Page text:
Lifting Jersey Royal potatoes

Jersey’s early potato harvest is almost a month late this spring, with yields expected to be down one-fifth after the Beast from the East frosted off young plants barely out of the ground.

Liftings of the earliest crops grown on the steep slopes tumbling down towards the sea are showing low tuber numbers as the Channel Island struggles to meet supermarket demands from the UK mainland.

The searing cold in late February frosted off early growth, forcing the potato industry, which is Jersey’s biggest exporter, to scramble and reschedule deliveries stretching all the way into July.

William Church of the Jersey Royal Company said after a desperately poor start to the season, harvesting is now starting to pick up, while other early spud areas such as Cornwall, Pembrokeshire and Suffolk have all been hit badly by poor weather.

“It’s been a really challenging start to the season, but now going into May we have some excellent-looking crops,” he told Farmers Weekly.

See also: Video: Spud planting races to catch up after late start to season

Worst season for 40 years

Jersey Royal growers say the season is the worst they have known for at least 40 years – since the practice of covering early potatoes with plastic was first introduced to the island in the 1970s.

Sub-zero temperatures blown in from Siberia made for a testing time, as even double–covered crops with plastic and also fleece suffered as temperatures dipped to -6C.

Watch the video report below.

 

Hand-lifting on the vertiginous coastal slopes, know as cotils, is now finished, as picking teams move on to more level ground and yields of Jersey Royal new potatoes start to pick up.

These early crops can be grown in 10-12 weeks on Jersey’s light and well-drained soils, and are harvested using a tractor-mounted winch-operated lifter that exposes the tubers for an army of pickers to gather.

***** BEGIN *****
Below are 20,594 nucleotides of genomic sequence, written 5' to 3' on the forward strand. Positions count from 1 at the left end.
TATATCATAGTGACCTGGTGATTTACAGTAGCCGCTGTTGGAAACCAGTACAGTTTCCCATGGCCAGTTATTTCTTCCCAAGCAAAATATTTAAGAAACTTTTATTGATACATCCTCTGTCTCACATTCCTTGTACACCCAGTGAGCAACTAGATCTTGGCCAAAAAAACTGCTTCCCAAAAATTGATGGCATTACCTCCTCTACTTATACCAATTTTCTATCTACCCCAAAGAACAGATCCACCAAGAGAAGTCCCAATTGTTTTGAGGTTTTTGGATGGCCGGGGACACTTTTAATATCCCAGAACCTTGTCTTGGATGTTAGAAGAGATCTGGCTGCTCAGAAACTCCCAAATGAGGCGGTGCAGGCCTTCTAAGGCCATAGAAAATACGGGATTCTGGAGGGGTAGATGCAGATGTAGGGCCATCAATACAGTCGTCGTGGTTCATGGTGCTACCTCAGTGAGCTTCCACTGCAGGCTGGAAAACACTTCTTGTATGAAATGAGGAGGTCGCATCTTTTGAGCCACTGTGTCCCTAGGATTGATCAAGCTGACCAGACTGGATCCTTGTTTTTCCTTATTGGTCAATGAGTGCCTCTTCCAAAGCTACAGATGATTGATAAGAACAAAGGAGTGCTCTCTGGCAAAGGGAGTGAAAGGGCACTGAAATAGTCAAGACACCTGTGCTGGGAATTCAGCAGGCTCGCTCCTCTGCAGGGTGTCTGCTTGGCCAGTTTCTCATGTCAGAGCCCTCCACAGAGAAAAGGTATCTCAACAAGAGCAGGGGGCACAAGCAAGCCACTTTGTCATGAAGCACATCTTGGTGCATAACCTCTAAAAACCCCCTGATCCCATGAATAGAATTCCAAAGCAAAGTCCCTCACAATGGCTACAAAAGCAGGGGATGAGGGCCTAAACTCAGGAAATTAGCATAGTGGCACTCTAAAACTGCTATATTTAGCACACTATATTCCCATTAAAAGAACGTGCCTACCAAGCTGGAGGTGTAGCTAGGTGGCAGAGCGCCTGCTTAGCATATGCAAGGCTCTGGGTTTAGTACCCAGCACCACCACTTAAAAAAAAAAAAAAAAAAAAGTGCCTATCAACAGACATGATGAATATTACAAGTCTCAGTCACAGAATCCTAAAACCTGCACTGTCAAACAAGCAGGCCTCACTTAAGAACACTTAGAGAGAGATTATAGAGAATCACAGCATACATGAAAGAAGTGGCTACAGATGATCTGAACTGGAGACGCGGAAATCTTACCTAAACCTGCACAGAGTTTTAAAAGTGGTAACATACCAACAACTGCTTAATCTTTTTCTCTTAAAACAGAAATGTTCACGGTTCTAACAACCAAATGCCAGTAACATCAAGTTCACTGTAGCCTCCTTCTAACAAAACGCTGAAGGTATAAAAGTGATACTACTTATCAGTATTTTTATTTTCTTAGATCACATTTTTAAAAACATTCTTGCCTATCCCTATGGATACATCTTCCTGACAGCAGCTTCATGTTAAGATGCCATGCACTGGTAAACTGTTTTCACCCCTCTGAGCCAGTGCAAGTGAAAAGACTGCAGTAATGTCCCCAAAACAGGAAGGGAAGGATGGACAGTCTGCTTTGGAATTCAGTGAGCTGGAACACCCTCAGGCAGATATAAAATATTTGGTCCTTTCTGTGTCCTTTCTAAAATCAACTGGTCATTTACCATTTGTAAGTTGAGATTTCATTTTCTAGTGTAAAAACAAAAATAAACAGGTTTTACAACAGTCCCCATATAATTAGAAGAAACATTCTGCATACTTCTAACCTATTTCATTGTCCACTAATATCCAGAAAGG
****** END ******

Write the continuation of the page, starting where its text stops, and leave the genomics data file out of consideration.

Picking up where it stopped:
The main outdoor spud crop is planted from January through to April, with harvest in a normal season from the end of March through to July, and at peak time the island can export 600-700t/day to the UK mainland.

Down by one-fifth

Mr Church, the group’s director of sales and marketing, believes island production will be down one-fifth to about 24,000t this season compared with as much as 28,000-30,000t in a more normal year.

He is busy rescheduling supermarket deliveries to customers such as Tesco and pushing through big UK retail promotions in June and well into July.

“The supermarkets are being really understanding as we are looking to extend our agreements into July, whereas they usually tail off towards the end of June,” he said.

Normally, Jersey Royal’s big month is May, quickly followed by Cornish earlies hitting the market in June and the Suffolk crop being lifted in July, but this season all those timings look like being a month later.

Mr Church’s group have a sister company in Cornwall and down in the far south-west of England, many crops have also been hit by frost and will be late maturing.

Bright spot

The one bright spot is that prices have held up due to lack of supply from Jersey and the other early areas. Wholesale prices on Jersey Royals were holding at £1.50/lb or £3,300/t in early May amid hopes that prices may not fall too low in the extended season.